I would advice you to talk to people who already work in the field and to those who are interested in doing so. Build connections and networks, work diligently, take care of work-life balance and value your free time. There is a lot of work to do in the field of international peace, conflict and security, so if you really want to dedicate your working hours to working on them, if you are ready to work with people from all around the world and are willing to constantly develop your own skills and understanding, you will surely succeed in finding a job in the field.

Thank you Sanja!

Travel: Sydney, Australia

Australia is huge, obviously. I spent the most amazing year there and still plan on returning as I didn’t manage to travel to every corner. The first experience there for me was Sydney. People called me crazy as I started covering the city by foot. The time I spend walking from North Sydney to the central business district and beyond is still as vivid in my mind as I did it yesterday. I love city life, and my time in Sydney is something I still reminisce with a big smile. I met some of my best friends while living there. People make great places become superb experiences!

Sydney Australia essiparkkari.wordpress.com

Interviewing Luca

Reading through an exchange students essay about saunas made me realize I might not know that much about my own country! So keeping an open mind pays off and in this case my Italian friends taught me something new about something I thought I knew. I met super athlete Luca from Italy when he was on exchange in Finland. He was studying architecture (therefore the essay on saunas) and now works as an architect! Read about his journey.

What is your job title? 

I’m an Architect.

Where do you work?

I work in Italy, in my hometown Cuneo, a medium/small city in the southern part of Piemonte near the mountains. I work in an architecture firm, Studio Undici, with two other architects (my bosses) and a surveyor.

How did you get in to the line of work? 

I studied and lived 5 years in Torino, got the master degree and tried to find a job in my hometown to stay closer to the mountains and near my friends and family.

Did you feel lucky landing your job? 

Luckily I found the job where I wanted to. And I found really good and nice colleagues.

What qualifications are needed? 

To be architect is needed a degree (three years degree or master degree). In Italy with the degree you are “only” doctor in architecture, to be “a real” architect and sign the projects you have to pass a national exam (a skills test, which actually is really tough) in order to sign into the National Public Register of Architects (is the same for the engineers, lawyers etc).

Are you striven by the work you do or your paycheck? 

I like my work and I know that I’m very lucky to work for my two bosses that give me a lot of clients. Although the first year of work is always difficult to manage everything and in Italy unfortunately architects are not so well paid.. Anyway, we all are young in the office and we are excited about work and, I can say, we are quite good in what we do. So I’m very optimistic about the future!

Does your work match your expectations? 

Part of the answer is the last one I wrote. So, yes, the work definitely match my expectations and I really like it (hopefully growing in the future).

Describe a basic day at work. Does it vary day by day? 

Yes, fortunately the work of an architect is really various. So, nothing boring! Usually the basic day is in the office, but, every day there is something to do outside like visits in the construction sites, meeting with customers, meeting with other colleagues, different things to do in several offices like Municipal, Province etc. You have to manage a lot of things and not only “design and projects” and, our office projects both new intervention and renovation and also interior design and business premises like bars, pubs, restaurants etc… So, basically we do everything concerning architecture and design.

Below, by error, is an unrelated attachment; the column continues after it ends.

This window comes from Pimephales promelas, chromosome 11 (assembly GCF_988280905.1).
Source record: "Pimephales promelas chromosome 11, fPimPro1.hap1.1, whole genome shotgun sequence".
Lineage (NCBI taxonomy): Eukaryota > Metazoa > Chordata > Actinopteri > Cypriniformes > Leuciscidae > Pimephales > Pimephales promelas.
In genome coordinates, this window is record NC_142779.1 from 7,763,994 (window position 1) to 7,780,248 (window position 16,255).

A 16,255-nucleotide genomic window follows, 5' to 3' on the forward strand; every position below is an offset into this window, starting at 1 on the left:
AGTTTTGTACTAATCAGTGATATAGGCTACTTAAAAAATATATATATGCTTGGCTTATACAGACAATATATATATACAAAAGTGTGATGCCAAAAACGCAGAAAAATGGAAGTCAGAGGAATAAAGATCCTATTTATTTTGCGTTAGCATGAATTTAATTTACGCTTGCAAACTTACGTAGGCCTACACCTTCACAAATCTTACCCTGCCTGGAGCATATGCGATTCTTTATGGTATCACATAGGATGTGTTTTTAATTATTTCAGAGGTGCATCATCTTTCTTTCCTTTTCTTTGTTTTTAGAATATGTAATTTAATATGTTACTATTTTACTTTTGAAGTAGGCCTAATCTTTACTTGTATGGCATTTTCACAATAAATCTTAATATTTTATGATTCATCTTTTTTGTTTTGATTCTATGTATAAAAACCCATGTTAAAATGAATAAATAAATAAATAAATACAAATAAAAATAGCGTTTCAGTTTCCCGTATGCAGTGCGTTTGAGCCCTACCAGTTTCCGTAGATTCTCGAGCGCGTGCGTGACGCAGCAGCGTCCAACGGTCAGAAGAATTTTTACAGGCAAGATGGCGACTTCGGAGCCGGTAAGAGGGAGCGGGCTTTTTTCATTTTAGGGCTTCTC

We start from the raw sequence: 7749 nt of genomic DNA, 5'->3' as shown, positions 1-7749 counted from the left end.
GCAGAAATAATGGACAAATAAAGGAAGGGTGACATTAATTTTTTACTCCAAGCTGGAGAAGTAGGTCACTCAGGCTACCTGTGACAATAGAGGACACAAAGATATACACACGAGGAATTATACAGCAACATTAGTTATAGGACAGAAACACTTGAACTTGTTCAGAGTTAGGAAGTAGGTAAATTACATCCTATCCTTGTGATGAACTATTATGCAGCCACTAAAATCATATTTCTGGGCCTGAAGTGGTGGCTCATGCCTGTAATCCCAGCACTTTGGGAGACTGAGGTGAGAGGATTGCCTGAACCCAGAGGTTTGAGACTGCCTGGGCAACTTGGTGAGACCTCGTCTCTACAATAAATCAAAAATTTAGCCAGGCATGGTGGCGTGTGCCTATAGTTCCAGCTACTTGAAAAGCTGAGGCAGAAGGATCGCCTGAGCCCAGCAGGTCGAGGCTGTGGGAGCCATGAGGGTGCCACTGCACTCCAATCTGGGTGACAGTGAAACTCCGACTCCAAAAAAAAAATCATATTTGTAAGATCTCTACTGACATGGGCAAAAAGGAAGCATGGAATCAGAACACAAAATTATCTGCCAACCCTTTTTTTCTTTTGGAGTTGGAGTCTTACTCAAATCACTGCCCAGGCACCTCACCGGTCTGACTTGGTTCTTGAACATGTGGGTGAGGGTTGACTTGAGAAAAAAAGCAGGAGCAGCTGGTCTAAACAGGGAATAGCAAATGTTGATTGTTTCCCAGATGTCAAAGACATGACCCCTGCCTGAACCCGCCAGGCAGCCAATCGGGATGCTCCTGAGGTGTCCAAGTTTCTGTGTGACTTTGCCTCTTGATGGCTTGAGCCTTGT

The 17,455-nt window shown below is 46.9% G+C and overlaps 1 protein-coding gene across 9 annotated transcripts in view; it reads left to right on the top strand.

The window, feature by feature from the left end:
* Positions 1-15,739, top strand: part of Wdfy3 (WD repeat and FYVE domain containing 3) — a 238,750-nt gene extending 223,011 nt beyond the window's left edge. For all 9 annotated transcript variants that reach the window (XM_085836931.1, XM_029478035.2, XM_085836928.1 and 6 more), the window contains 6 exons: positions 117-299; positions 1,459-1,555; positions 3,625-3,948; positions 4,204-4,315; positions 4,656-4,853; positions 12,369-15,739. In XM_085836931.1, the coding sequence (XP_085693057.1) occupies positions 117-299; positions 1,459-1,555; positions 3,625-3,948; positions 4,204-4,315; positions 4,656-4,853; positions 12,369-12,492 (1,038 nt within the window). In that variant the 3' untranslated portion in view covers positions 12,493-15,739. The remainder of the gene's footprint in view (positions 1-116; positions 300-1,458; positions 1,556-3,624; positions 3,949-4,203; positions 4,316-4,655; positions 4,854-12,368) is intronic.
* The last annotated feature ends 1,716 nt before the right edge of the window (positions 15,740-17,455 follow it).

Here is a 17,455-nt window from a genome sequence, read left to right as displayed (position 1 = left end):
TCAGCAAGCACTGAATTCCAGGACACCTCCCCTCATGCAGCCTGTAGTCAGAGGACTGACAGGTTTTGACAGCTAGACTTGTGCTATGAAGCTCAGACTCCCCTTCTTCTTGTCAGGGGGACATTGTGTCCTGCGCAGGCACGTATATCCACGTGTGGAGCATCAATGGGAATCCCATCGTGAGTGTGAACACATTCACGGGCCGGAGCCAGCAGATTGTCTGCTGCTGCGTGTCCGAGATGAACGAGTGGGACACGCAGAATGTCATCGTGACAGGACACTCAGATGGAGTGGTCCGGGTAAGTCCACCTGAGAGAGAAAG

What is the most exciting thing about your work and why? 

Of course the most exciting part is seeing your ideas and projects being reality, growing up step by step and became true.

What do you get asked about your job by friends and family?

I think what all parents want is to see their son/daughter with a good and right salary to be financially secure and independent. Of course both my family and friends want me to be happy with my life and work, so if I’m happy with what I do they are fine. Very common for relatives is also the question “what have you done today at work”. You know, like when you were at school!! 🙂

What is the best part of your job?

As I told before is very grateful to see your idea growing up, so I think that one of the best part of my job are the visits and the meetings at the constructions sites where you can follow the work in progress.

Do you have bad days or moments? Why? 

Sometimes there are difficult moments due to some problems that might happen during the work in progress. And the architect has the responsibility of everything, so you have to take care of them and try to fix everything. And that’s not easy sometimes. But, that’s work, and that’s life; if everything would always be perfect it would be boring.

Do you have any advice for people considering your line of work? 

Being an architect in Italy is really difficult. Clients often doesn’t want to pay, you have a lot of responsibilities and sometimes you have to work also during the weekends or something. Then in Italy there are too many architects, so is also very difficult actually to find a job. You have to be patient and hopeful for the future, or you have to go abroad like lots of people do. But, I love this work and if I had to do it over again, I’d do the exact same thing. In Italy, because I want to make it here!

Thank you Luca! 

Travel: Yang Shou, China

I can never pick one place, when asked to name the most memorable country or city I have visited. I would name them all. There is always something special about each country. It might be due to my early experience of living in Asia, though that I have a special place for the area in my heart. I have seen quite a few countries in Asia (but of course I would choose to visit all of them) and as the second largest country there, I had the most thrilling backpacking experience in China. What a spectacular and diverse country it is! There is so much to see and do and it keeps on changing along the way, so we had no dull moments! In Yang Zhou we rented bikes and rode around the country side and met interesting people and animals! I’ll be sure to return with more posts about China later on!

Yang Zhou China essiparkkari.wordpress.com

Can you name the largest country in Asia or is it too easy of a question? 🙂